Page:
CAD Files and European Design Law

Author:Viola Elam
Pages:146-162
SUMMARY

Three-dimensional printing ("3DP") is an additive manufacturing technology that starts with a virtual 3D model of the object to be printed, the so-called Computer-Aided-Design ("CAD") file. This file, when sent to the printer, gives instructions to the device on how to build the object layer-by-layer. This paper explores whether design protection is available under the current European regulatory ... (see full summary)

 
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2016
Viola Elam
146
2
CAD Files and European Design Law
by Viola Elam*
© 2016 Viola Elam
Everybody may disseminate this ar ticle by electronic m eans and make it available for downloa d under the terms and
conditions of the Digital P eer Publishing Licence (DPPL). A copy of the license text may be obtain ed at http://nbn-resolving.
de/urn:nbn:de:0009-dppl-v3-en8.
Recommended citation: Vi ola Elam, CAD Files and European Design Law, 7 (2016) JIPITEC 146 pa ra 1.
Keywords: Community design; CAD file; 3D printing; EUIPO; disclosure; informed user; spare parts; scope and
criteria of protection; infringement
ital representations of designs. The enquiry goes on
to illustrate the implications that the making of a CAD
file available online might have. It suggests that the
act of uploading a CAD file onto a 3D printing plat-
form may be tantamount to a disclosure for the pur-
poses of triggering unregistered design protection,
and for appraising the state of the prior art. It also ar-
gues that, when measuring the individual character
requirement, the notion of “informed user” and “the
designer’s degree of freedom” may need to be recon-
sidered in the future. The following part touches on
the exceptions to design protection, with a special fo-
cus on the repairs clause set forth in Article 110 CDR.
The concluding part explores different measures that
may be implemented to prohibit the unauthorised
creation and sharing of CAD files embedding design-
protected products.
Abstract: Three-dimensional printing (“3DP”)
is an additive manufacturing technology that starts
with a virtual 3D model of the object to be printed, the
so-called Computer-Aided-Design (“CAD”) file. This
file, when sent to the printer, gives instructions to the
device on how to build the object layer-by-layer. This
paper explores whether design protection is available
under the current European regulatory framework
for designs that are computer-created by means of
CAD software, and, if so, under what circumstances.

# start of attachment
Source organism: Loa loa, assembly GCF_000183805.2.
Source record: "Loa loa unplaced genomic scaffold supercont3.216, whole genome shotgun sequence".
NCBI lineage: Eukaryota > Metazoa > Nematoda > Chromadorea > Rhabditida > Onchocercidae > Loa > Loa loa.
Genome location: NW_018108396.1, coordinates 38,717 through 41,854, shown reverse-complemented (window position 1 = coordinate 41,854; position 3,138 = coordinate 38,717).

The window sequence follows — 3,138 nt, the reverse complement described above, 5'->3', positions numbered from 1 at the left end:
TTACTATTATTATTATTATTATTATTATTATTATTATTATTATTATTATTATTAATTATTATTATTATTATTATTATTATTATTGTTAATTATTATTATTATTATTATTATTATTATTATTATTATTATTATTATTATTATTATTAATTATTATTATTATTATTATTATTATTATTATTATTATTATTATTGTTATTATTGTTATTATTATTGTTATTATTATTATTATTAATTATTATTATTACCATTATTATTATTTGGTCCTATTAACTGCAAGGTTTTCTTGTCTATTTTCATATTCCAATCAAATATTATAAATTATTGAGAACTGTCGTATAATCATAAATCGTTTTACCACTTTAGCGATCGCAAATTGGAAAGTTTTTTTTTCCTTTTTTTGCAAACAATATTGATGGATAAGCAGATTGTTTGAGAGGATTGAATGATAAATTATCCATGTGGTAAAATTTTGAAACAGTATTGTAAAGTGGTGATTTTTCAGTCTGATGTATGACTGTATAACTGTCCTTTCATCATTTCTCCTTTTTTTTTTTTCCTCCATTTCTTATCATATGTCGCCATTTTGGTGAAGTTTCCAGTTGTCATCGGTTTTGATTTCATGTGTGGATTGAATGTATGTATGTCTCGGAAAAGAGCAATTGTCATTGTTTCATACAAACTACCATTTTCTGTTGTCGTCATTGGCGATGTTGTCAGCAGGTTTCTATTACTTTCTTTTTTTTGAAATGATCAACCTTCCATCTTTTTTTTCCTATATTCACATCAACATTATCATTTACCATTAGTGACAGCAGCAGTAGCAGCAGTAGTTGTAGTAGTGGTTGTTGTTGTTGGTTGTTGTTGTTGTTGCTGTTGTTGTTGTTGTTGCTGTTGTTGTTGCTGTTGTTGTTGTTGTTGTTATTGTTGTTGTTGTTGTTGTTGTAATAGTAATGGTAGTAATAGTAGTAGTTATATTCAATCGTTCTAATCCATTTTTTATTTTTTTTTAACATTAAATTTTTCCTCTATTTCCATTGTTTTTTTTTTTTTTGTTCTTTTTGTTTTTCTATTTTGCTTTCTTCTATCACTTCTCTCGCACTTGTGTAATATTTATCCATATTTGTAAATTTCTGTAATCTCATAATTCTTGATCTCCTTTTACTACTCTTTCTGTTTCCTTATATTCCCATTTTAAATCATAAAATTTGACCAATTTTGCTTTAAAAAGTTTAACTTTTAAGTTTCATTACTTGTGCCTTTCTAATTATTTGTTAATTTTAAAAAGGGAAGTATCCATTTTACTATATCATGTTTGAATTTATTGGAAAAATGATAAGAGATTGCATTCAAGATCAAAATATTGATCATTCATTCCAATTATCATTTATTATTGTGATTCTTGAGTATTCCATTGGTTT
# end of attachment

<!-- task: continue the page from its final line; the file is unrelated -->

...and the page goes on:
The key point is whether the appearance of a product,
embedded in a CAD file, could be regarded as a pro-
tectable element under existing legislation. To this
end, it begins with an inquiry into the concepts of “de-
sign” and “product”, set forth in Article 3 of the Com-
munity Design Regulation No. 6/2002 (“CDR”). Then,
it considers the EUIPO’s practice of accepting 3D dig-
A. What is three-dimensional
printing and what is a CAD file?
1
The term “three-dimensional printing” (“3DP”)
can be considered as an umbrella term that stands
for a set of related technologies building physical
objects by the consecutive addition of liquids,
sheet or powdered materials in ultra-thin layers.
Hence, in contrast with traditional “subtractive
manufacturing” technologies, which mostly rely
on the removal of material (e.g. cutting, drilling
and milling), 3DP is an “additive manufacturing”
technology. The peculiarity about 3DP is that every
physical object is created directly from a digital
le, the so-called Computer-Aided Design (CAD)
le. The latter is a virtual 3D model that serves to
send information to the printer on how to build the
object.
2 A CAD le can be obtained in different ways. First,
it can be created from scratch, by using modelling
software (“CAD software”). A number of open-source
software tools are freely available online. They enable
individuals with no prior experience in 3D modelling
to create their own designs, with some programs
providing pre-rendered shapes1. Furthermore, many
websites offer tutorials on modelling best practices
to assist users who are not design professionals2.
3
Second, an existing object could be turned quickly
into a virtual 3D model by using a 3D scanner. The
latter is a device that collects a huge amount of
data from a real-world object, by means of lasers
1 E.g. FreeCAD, Sketchup or ThinkerCad.
2 For example, Sculpteo provides a tutorial for users of the
Sketchup” 3D modelling software, available at: <http://
www.sculpteo.com/en/tutorial/prepare-your-model-3d-
printing-ketchup/.>
CAD Files and European Design Law
2016
147
2
or x-rays. Hence, it reproduces a high-resolution
and accurate digital model of the scanned object
(“3D visualization”). Third, photogrammetry is a
valid alternative to 3D scanning. It is a photography
technique that uses software tools for stitching a
series of 2D photographs – taken from different
angles – together into a 3D model.
4 A CAD le can be saved in different formats, such as
the .stl format (“STereoLithography”) or the .amf
format (“Additive Manufacturing Format”). The .stl